Network function virtualization definition
Network function virtualization (NFV) is a network architecture concept that replaces the hardware network’s need to function with virtual machines. What this means is that network function virtualization virtualizes entire network node functions and uses software to provide the same functionalities instead.
With network function virtualization, buying and installing new hardware isn’t necessary each time a new service is needed. This, in turn, reduces the time it takes to deploy network components, from months with traditional networking to mere hours with network function virtualization.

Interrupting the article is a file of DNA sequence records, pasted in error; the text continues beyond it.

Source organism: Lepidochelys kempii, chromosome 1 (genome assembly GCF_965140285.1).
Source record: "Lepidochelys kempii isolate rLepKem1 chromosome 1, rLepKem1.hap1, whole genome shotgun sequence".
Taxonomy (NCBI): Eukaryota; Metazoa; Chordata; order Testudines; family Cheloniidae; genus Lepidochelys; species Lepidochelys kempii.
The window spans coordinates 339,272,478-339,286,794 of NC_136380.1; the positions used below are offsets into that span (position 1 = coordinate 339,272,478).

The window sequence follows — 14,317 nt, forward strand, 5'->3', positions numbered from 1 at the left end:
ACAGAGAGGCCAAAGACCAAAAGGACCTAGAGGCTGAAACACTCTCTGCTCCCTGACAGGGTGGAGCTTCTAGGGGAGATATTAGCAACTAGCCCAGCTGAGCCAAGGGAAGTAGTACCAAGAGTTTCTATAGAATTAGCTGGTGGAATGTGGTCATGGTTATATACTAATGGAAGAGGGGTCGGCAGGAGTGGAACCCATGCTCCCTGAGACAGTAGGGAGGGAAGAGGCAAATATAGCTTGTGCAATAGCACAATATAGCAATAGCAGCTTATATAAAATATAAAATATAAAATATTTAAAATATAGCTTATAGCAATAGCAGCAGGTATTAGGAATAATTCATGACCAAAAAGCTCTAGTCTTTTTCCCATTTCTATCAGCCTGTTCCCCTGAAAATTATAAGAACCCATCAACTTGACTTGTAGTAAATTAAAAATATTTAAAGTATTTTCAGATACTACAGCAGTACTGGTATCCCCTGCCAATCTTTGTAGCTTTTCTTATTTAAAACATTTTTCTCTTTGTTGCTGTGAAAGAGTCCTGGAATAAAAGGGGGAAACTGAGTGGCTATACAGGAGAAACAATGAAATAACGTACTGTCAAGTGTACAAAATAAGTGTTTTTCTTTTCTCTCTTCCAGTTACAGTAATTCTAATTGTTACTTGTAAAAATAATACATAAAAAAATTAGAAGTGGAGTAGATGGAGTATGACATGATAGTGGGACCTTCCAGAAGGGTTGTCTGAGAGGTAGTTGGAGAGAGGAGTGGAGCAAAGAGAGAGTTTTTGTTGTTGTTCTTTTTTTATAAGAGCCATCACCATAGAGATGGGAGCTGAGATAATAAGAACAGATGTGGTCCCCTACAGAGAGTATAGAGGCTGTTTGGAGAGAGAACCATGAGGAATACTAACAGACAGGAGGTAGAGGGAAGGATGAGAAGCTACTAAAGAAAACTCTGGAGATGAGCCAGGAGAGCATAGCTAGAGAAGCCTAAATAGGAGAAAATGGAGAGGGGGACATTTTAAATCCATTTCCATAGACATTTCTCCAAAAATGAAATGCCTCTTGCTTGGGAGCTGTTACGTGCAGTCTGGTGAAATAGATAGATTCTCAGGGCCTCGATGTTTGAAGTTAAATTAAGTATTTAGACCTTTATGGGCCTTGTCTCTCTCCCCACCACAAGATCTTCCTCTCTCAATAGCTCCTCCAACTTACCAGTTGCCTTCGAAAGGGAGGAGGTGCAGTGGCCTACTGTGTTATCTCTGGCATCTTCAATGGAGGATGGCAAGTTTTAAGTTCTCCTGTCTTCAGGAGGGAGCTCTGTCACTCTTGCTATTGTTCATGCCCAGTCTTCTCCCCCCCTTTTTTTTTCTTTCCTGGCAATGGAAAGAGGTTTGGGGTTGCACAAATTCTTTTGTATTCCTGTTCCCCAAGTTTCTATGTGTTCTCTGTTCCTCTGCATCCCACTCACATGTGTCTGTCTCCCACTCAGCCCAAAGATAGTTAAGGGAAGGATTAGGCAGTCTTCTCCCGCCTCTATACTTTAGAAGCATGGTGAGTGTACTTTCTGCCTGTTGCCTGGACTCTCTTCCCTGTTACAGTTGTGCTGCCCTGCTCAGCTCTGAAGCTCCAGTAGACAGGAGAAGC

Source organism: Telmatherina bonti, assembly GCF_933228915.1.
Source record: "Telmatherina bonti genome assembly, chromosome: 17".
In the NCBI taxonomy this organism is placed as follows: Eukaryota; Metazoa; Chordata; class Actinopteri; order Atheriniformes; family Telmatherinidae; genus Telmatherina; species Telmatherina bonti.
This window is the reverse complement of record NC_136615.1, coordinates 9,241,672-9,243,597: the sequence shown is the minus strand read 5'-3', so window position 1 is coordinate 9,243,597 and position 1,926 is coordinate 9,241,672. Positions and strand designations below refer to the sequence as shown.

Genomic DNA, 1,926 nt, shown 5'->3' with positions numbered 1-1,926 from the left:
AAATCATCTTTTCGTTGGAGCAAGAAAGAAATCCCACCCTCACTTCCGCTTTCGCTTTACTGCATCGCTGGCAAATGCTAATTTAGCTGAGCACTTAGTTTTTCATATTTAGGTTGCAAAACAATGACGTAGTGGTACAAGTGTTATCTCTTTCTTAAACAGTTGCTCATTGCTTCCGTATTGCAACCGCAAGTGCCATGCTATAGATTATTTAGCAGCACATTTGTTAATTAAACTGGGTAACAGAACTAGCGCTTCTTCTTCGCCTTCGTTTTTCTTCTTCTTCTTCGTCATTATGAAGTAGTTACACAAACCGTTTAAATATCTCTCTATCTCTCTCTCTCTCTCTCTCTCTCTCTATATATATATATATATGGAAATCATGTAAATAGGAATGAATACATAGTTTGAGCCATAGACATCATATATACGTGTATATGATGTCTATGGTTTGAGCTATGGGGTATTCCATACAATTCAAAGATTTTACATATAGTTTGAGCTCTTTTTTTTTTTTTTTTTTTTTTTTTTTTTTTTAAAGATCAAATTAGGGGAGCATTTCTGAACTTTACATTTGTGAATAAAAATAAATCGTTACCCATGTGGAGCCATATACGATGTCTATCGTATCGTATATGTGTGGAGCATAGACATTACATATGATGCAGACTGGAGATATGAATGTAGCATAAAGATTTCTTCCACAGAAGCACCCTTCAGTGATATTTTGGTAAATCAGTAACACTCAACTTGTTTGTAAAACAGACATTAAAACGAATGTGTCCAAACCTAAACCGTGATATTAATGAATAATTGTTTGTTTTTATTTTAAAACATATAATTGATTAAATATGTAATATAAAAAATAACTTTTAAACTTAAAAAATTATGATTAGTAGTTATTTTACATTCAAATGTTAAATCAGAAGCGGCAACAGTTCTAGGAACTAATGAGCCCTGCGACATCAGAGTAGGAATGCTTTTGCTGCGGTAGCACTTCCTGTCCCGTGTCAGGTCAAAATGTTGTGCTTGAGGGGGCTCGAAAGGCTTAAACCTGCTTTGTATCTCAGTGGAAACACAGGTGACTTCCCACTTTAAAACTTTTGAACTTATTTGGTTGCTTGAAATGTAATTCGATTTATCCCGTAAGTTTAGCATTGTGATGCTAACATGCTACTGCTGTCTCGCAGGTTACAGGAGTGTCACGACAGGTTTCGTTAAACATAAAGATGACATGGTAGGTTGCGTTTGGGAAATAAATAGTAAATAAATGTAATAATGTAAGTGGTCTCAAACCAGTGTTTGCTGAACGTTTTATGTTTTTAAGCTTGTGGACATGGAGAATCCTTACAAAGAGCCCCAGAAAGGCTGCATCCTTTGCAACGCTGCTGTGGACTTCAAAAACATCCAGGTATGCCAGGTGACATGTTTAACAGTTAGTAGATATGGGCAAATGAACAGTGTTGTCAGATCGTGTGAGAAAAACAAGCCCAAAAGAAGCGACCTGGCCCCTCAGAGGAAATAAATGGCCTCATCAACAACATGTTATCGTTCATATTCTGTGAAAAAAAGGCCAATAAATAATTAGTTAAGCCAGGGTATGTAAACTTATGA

Additionally, the services can be deployed on cheaper standard servers, which can reduce the company’s costs significantly.
Network function virtualization advantages
- Frees up a lot of space that was previously taken up by network hardware.
- Reduces the power consumption of the network and makes it more efficient.
- Provides higher scalability because new services can be added quickly and easily without buying new hardware each time.
- Decreases the amount of money companies spend on network and hardware maintenance.
Network function virtualization disadvantages
- Exposes the network to new types of attacks because it can’t be protected by physical security control like with traditional networking.
- Malware can spread more easily among components because they all run on the same virtual machine.